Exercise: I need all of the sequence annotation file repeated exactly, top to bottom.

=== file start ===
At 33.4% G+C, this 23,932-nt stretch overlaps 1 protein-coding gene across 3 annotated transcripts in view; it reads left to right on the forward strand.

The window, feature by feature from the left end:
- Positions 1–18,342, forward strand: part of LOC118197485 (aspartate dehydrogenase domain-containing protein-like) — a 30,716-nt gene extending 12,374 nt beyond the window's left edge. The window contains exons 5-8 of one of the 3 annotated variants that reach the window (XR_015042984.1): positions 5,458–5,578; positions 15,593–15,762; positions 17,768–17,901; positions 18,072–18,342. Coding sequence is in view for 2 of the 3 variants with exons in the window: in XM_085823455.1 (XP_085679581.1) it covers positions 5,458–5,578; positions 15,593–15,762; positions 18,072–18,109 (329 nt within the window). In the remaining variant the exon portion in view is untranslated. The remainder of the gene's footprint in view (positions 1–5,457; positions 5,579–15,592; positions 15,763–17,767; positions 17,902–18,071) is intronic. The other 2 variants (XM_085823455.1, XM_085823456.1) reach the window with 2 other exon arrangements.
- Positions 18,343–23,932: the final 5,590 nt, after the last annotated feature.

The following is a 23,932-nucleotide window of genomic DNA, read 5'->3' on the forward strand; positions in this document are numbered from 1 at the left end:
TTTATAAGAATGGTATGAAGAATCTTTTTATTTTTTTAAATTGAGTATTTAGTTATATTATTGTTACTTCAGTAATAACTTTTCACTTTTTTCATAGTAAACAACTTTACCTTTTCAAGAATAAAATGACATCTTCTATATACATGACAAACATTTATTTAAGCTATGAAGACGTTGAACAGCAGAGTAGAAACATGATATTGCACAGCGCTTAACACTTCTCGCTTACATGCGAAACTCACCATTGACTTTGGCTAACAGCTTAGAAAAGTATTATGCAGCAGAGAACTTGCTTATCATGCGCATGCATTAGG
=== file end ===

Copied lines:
At 33.4% G+C, this 23,932-nt stretch overlaps 1 protein-coding gene across 3 annotated transcripts in view; it reads left to right on the forward strand.

The window, feature by feature from the left end:
- Positions 1–18,342, forward strand: part of LOC118197485 (aspartate dehydrogenase domain-containing protein-like) — a 30,716-nt gene extending 12,374 nt beyond the window's left edge. The window contains exons 5-8 of one of the 3 annotated variants that reach the window (XR_015042984.1): positions 5,458–5,578; positions 15,593–15,762; positions 17,768–17,901; positions 18,072–18,342. Coding sequence is in view for 2 of the 3 variants with exons in the window: in XM_085823455.1 (XP_085679581.1) it covers positions 5,458–5,578; positions 15,593–15,762; positions 18,072–18,109 (329 nt within the window). In the remaining variant the exon portion in view is untranslated. The remainder of the gene's footprint in view (positions 1–5,457; positions 5,579–15,592; positions 15,763–17,767; positions 17,902–18,071) is intronic. The other 2 variants (XM_085823455.1, XM_085823456.1) reach the window with 2 other exon arrangements.
- Positions 18,343–23,932: the final 5,590 nt, after the last annotated feature.

The following is a 23,932-nucleotide window of genomic DNA, read 5'->3' on the forward strand; positions in this document are numbered from 1 at the left end:
TTTATAAGAATGGTATGAAGAATCTTTTTATTTTTTTAAATTGAGTATTTAGTTATATTATTGTTACTTCAGTAATAACTTTTCACTTTTTTCATAGTAAACAACTTTACCTTTTCAAGAATAAAATGACATCTTCTATATACATGACAAACATTTATTTAAGCTATGAAGACGTTGAACAGCAGAGTAGAAACATGATATTGCACAGCGCTTAACACTTCTCGCTTACATGCGAAACTCACCATTGACTTTGGCTAACAGCTTAGAAAAGTATTATGCAGCAGAGAACTTGCTTATCATGCGCATGCATTAGG